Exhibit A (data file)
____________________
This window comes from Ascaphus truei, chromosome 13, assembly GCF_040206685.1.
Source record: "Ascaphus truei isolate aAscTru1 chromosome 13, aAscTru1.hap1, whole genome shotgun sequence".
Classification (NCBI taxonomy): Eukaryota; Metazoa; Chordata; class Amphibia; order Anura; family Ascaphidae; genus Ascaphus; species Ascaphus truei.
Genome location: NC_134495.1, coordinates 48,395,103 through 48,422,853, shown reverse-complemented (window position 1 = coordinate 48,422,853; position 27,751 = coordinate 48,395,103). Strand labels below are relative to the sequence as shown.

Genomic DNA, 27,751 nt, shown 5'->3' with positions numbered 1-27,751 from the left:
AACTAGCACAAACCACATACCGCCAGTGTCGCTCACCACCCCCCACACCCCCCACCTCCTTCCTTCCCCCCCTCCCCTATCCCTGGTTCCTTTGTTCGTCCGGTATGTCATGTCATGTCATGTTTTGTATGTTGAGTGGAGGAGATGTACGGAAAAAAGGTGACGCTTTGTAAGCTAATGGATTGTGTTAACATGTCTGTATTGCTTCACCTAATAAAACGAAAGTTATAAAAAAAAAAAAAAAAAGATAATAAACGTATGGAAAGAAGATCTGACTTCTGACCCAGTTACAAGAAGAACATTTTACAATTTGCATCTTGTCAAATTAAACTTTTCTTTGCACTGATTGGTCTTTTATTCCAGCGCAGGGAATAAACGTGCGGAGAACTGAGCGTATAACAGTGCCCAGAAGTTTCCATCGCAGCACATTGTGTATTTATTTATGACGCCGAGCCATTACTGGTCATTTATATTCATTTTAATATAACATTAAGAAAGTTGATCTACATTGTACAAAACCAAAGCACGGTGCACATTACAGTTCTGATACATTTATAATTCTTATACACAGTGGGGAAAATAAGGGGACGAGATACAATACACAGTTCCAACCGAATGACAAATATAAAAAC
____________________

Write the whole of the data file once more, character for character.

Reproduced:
This window comes from Ascaphus truei, chromosome 13, assembly GCF_040206685.1.
Source record: "Ascaphus truei isolate aAscTru1 chromosome 13, aAscTru1.hap1, whole genome shotgun sequence".
Classification (NCBI taxonomy): Eukaryota; Metazoa; Chordata; class Amphibia; order Anura; family Ascaphidae; genus Ascaphus; species Ascaphus truei.
Genome location: NC_134495.1, coordinates 48,395,103 through 48,422,853, shown reverse-complemented (window position 1 = coordinate 48,422,853; position 27,751 = coordinate 48,395,103). Strand labels below are relative to the sequence as shown.

Genomic DNA, 27,751 nt, shown 5'->3' with positions numbered 1-27,751 from the left:
AACTAGCACAAACCACATACCGCCAGTGTCGCTCACCACCCCCCACACCCCCCACCTCCTTCCTTCCCCCCCTCCCCTATCCCTGGTTCCTTTGTTCGTCCGGTATGTCATGTCATGTCATGTTTTGTATGTTGAGTGGAGGAGATGTACGGAAAAAAGGTGACGCTTTGTAAGCTAATGGATTGTGTTAACATGTCTGTATTGCTTCACCTAATAAAACGAAAGTTATAAAAAAAAAAAAAAAAAGATAATAAACGTATGGAAAGAAGATCTGACTTCTGACCCAGTTACAAGAAGAACATTTTACAATTTGCATCTTGTCAAATTAAACTTTTCTTTGCACTGATTGGTCTTTTATTCCAGCGCAGGGAATAAACGTGCGGAGAACTGAGCGTATAACAGTGCCCAGAAGTTTCCATCGCAGCACATTGTGTATTTATTTATGACGCCGAGCCATTACTGGTCATTTATATTCATTTTAATATAACATTAAGAAAGTTGATCTACATTGTACAAAACCAAAGCACGGTGCACATTACAGTTCTGATACATTTATAATTCTTATACACAGTGGGGAAAATAAGGGGACGAGATACAATACACAGTTCCAACCGAATGACAAATATAAAAAC